Stiffer Laws for Public Intox in Fremont County

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Public intoxication in Riverton may lead to jail time.

Under a new city ordinance, too many public intoxication, could lead to 280 days in jail.

Riverton City Council Member Timothy Hancock told News 13, "We've always had a public intoxication ordinance in Riverton but what we're discussing now is the possibility of the punishment for that offense moving from just being a fine to being something that can include the possibility of a jail sentence."

Riverton City Attorney Rick Solars commented, “It results out of the case of the city of Casper versus Simonson where the Wyoming Supreme Court held that you can’t order probation unless jail time is a possible sentence."

Council members said the change will help repeat offenders.

They said their goal is not to put people in jail but rather try to help them with their addiction.

"We have many people that come through for public intoxication and we see a lot of the same people. It’s because they are struggling with alcoholism. This change in the ordinance will make it so that it's not just finding them and releasing them and sending them on their way but that we can do more than that."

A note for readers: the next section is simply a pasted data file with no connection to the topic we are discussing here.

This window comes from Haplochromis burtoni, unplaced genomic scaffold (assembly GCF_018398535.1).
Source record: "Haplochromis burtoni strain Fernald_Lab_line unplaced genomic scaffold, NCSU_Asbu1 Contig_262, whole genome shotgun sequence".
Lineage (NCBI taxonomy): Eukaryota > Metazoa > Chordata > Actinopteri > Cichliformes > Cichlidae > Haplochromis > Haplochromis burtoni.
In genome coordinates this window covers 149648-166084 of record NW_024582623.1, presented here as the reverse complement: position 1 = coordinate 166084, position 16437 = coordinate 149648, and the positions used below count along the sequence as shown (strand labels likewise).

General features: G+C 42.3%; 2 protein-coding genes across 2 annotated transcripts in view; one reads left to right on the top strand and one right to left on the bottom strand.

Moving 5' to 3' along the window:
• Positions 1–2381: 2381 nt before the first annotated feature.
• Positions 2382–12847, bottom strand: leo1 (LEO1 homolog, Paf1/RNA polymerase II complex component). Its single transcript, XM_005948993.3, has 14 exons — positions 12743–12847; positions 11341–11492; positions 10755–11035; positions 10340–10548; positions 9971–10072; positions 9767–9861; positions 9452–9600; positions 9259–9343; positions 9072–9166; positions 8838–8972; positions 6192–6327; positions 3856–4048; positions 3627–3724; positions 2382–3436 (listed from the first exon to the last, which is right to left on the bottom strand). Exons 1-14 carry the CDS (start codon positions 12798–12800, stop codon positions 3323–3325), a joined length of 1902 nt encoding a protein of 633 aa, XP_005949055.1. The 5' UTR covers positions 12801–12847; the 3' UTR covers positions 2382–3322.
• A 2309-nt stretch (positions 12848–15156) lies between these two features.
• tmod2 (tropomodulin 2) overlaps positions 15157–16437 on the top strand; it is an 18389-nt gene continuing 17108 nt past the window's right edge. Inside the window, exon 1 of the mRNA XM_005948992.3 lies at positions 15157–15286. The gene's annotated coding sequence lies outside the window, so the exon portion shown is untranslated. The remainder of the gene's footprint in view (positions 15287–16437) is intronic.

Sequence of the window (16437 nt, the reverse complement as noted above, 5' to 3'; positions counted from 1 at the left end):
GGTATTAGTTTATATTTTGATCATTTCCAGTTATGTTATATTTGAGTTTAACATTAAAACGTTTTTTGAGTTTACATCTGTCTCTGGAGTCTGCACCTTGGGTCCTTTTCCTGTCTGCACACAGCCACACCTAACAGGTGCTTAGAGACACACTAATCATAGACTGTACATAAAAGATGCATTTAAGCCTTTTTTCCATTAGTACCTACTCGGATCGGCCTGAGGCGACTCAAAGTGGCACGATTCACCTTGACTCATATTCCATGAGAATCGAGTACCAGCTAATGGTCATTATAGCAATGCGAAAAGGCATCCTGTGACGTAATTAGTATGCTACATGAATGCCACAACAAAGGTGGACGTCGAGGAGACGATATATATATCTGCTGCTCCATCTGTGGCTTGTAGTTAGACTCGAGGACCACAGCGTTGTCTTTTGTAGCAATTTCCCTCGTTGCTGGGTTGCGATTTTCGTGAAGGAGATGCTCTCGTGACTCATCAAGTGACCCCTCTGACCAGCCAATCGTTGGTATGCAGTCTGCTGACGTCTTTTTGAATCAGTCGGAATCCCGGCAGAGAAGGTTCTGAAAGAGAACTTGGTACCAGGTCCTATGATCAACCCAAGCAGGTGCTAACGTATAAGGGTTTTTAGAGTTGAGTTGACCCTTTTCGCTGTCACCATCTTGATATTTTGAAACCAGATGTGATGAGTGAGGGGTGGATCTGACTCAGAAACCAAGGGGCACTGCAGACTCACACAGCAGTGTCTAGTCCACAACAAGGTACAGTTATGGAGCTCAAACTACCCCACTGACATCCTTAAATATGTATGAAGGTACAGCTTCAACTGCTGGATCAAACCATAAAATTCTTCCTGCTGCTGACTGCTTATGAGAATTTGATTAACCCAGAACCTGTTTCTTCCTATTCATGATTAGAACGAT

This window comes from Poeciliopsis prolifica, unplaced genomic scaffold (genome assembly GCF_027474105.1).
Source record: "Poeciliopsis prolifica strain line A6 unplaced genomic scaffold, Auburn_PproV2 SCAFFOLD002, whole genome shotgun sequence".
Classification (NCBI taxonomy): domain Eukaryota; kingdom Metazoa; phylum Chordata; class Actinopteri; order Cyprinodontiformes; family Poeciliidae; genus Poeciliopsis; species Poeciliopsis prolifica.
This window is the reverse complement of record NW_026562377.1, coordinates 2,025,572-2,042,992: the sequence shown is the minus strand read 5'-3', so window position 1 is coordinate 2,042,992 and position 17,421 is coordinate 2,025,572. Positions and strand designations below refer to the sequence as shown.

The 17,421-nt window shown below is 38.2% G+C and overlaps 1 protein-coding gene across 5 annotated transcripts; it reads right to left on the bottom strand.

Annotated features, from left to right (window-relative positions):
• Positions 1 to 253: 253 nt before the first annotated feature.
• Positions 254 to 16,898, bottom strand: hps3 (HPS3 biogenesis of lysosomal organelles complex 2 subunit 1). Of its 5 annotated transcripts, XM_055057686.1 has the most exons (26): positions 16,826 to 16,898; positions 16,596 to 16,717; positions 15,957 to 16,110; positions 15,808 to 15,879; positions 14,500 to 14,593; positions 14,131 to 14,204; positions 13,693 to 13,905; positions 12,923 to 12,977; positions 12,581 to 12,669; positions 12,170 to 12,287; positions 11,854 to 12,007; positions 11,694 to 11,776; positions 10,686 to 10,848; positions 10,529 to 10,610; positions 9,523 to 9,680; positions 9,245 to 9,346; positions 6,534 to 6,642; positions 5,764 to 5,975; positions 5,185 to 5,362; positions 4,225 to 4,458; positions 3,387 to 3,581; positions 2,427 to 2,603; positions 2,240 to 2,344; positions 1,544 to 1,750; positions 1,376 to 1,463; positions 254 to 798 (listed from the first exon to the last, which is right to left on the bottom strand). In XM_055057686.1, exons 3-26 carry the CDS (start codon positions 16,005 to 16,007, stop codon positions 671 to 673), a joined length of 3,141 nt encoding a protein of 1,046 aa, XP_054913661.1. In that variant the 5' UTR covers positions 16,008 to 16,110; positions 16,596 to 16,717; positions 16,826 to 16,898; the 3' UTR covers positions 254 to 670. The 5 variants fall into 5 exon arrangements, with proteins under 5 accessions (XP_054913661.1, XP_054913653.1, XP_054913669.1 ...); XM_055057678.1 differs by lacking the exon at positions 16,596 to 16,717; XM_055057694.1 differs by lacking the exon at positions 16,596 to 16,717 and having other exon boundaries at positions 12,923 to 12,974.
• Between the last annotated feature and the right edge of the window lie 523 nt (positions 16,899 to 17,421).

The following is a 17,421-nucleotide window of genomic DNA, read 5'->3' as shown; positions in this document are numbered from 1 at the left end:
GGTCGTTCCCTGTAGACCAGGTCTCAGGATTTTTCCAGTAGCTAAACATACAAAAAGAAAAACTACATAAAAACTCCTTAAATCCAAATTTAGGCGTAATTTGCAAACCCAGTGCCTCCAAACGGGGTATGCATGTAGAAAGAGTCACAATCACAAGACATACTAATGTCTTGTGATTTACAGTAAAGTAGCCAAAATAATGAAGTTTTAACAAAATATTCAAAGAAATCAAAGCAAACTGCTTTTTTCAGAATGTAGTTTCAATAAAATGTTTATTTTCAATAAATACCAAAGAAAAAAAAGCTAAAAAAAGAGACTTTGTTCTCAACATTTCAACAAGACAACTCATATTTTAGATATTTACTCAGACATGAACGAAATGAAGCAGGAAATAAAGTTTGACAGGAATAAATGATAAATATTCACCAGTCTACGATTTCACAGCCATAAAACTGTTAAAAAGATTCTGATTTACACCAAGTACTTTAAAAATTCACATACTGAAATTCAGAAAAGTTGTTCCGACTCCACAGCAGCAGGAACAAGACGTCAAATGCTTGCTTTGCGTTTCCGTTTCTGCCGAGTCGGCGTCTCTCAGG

The new ordinance will allow more sentencing options for violators.

"The judge will have the possibility of placing them on probation, would have the possibility of ordering them to do certain things such as getting a substance abuse evaluation, someone who can look at them and determine what we're dealing with in terms of their addiction."

The Shoshoni and Arapaho tribes have recovery programs and Fremont County has some evaluations and some treatments.

But there is a way to prevent the risk of any affirmative action.

"If you're drunk and you're wanting to get somewhere I get a ride the point is don't walk don't drive get a ride that's the best way to go."
The council meetings will be open to the public where the community can share opinions.

"There’s going to be two more readings at the next two regular council meetings and then it those readings the public will have the opportunity to weigh in if somebody has something to say against it either for or against it then they can come and they can talk about it."

If the two readings pass it will officially become law.

Council members said they don't expect much difference in jail time sentencing, but more help for those who suffer from alcohol addiction.



 
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